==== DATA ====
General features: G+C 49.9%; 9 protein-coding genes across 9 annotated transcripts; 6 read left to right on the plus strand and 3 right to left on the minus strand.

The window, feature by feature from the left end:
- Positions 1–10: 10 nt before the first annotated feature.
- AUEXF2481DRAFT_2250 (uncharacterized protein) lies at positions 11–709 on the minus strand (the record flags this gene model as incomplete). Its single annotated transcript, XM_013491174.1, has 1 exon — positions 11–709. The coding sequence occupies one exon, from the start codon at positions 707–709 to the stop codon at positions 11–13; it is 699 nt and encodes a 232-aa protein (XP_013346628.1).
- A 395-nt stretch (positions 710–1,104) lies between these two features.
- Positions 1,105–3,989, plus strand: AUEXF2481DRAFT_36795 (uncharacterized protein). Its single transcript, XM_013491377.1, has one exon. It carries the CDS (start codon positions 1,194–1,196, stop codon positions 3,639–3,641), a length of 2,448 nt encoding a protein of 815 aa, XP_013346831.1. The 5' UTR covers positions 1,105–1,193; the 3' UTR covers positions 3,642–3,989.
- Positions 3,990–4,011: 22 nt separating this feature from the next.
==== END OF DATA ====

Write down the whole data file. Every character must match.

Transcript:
General features: G+C 49.9%; 9 protein-coding genes across 9 annotated transcripts; 6 read left to right on the plus strand and 3 right to left on the minus strand.

The window, feature by feature from the left end:
- Positions 1–10: 10 nt before the first annotated feature.
- AUEXF2481DRAFT_2250 (uncharacterized protein) lies at positions 11–709 on the minus strand (the record flags this gene model as incomplete). Its single annotated transcript, XM_013491174.1, has 1 exon — positions 11–709. The coding sequence occupies one exon, from the start codon at positions 707–709 to the stop codon at positions 11–13; it is 699 nt and encodes a 232-aa protein (XP_013346628.1).
- A 395-nt stretch (positions 710–1,104) lies between these two features.
- Positions 1,105–3,989, plus strand: AUEXF2481DRAFT_36795 (uncharacterized protein). Its single transcript, XM_013491377.1, has one exon. It carries the CDS (start codon positions 1,194–1,196, stop codon positions 3,639–3,641), a length of 2,448 nt encoding a protein of 815 aa, XP_013346831.1. The 5' UTR covers positions 1,105–1,193; the 3' UTR covers positions 3,642–3,989.
- Positions 3,990–4,011: 22 nt separating this feature from the next.